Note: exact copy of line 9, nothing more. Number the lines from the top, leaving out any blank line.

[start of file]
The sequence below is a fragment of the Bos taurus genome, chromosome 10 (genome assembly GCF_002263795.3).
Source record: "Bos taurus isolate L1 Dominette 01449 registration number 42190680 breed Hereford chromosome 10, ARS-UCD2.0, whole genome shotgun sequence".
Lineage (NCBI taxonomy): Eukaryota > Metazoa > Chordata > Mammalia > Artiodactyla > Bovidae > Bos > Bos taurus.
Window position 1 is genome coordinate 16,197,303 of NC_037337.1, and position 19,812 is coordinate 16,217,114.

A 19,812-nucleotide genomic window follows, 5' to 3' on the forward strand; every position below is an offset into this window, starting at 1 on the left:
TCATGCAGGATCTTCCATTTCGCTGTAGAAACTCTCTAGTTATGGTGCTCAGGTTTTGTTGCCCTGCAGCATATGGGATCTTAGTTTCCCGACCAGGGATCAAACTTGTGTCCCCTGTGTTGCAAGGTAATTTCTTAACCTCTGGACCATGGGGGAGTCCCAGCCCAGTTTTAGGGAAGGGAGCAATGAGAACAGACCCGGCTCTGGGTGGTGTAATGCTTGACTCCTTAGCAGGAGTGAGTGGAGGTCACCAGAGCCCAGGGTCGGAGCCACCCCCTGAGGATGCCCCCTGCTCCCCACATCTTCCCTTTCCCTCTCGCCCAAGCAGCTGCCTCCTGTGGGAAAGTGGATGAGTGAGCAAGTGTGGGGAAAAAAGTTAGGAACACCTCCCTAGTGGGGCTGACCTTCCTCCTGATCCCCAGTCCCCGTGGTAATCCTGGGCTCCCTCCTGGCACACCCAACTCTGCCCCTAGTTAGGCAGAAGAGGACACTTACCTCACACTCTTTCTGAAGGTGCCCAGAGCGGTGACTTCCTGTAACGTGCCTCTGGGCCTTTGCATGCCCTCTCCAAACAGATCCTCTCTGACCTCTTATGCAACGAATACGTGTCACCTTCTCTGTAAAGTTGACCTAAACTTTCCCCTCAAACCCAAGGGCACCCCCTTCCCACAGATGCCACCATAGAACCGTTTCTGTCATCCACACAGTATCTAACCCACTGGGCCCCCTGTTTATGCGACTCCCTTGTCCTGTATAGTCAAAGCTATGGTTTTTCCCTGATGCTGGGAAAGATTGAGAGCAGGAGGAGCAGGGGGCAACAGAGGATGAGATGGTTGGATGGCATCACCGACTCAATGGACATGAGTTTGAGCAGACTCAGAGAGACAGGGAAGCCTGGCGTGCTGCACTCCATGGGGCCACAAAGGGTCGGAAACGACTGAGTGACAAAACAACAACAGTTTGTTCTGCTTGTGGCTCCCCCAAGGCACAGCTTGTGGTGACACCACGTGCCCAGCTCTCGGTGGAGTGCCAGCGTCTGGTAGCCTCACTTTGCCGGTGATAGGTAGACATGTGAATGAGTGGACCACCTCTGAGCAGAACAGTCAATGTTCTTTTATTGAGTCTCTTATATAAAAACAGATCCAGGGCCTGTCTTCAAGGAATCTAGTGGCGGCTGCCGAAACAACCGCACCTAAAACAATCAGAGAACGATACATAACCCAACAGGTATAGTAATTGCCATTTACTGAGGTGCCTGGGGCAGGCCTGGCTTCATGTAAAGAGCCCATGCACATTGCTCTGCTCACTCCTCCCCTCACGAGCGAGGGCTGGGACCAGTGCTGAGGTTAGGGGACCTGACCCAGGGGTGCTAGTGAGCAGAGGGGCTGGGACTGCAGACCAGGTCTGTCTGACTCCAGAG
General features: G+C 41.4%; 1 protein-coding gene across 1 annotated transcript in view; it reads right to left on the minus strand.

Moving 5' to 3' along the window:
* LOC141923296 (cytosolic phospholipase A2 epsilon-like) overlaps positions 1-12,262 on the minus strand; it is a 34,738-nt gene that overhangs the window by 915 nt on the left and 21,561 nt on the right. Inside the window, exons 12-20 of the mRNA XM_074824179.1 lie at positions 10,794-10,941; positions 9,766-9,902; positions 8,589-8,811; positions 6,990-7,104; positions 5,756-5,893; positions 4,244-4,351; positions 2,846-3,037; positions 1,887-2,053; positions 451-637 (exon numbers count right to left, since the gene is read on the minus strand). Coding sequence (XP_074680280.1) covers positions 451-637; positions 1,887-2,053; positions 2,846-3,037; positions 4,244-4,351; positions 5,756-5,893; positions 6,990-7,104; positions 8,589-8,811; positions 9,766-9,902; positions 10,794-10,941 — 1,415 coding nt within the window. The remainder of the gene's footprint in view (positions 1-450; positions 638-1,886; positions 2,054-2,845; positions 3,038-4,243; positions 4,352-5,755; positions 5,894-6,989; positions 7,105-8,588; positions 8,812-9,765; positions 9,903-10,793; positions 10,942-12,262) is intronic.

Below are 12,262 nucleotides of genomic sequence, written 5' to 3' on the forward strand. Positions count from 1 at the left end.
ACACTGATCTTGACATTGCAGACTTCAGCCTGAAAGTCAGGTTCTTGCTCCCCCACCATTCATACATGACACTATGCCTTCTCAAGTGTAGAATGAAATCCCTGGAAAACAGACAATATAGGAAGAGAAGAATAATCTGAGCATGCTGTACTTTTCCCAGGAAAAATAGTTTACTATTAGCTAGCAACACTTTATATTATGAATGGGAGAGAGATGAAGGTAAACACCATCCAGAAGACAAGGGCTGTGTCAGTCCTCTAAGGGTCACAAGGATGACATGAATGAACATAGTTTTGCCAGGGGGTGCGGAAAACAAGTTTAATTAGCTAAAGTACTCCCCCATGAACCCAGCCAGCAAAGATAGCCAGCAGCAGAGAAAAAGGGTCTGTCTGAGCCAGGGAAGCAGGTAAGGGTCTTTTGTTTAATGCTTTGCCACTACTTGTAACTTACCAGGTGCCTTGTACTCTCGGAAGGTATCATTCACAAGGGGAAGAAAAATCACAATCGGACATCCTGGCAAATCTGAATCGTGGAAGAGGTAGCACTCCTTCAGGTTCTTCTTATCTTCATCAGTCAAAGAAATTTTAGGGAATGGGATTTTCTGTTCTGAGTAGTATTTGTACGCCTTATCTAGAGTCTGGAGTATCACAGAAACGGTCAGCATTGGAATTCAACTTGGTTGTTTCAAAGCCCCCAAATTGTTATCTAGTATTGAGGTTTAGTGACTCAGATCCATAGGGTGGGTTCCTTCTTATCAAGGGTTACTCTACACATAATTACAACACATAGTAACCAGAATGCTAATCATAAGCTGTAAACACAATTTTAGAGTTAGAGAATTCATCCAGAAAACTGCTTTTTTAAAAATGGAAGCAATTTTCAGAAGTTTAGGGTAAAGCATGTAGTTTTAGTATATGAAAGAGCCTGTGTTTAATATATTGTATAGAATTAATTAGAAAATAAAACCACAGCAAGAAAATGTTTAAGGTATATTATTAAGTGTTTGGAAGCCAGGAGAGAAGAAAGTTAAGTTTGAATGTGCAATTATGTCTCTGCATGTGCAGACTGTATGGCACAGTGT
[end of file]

* LOC141923296 (cytosolic phospholipase A2 epsilon-like) overlaps positions 1-12,262 on the minus strand; it is a 34,738-nt gene that overhangs the window by 915 nt on the left and 21,561 nt on the right. Inside the window, exons 12-20 of the mRNA XM_074824179.1 lie at positions 10,794-10,941; positions 9,766-9,902; positions 8,589-8,811; positions 6,990-7,104; positions 5,756-5,893; positions 4,244-4,351; positions 2,846-3,037; positions 1,887-2,053; positions 451-637 (exon numbers count right to left, since the gene is read on the minus strand). Coding sequence (XP_074680280.1) covers positions 451-637; positions 1,887-2,053; positions 2,846-3,037; positions 4,244-4,351; positions 5,756-5,893; positions 6,990-7,104; positions 8,589-8,811; positions 9,766-9,902; positions 10,794-10,941 — 1,415 coding nt within the window. The remainder of the gene's footprint in view (positions 1-450; positions 638-1,886; positions 2,054-2,845; positions 3,038-4,243; positions 4,352-5,755; positions 5,894-6,989; positions 7,105-8,588; positions 8,812-9,765; positions 9,903-10,793; positions 10,942-12,262) is intronic.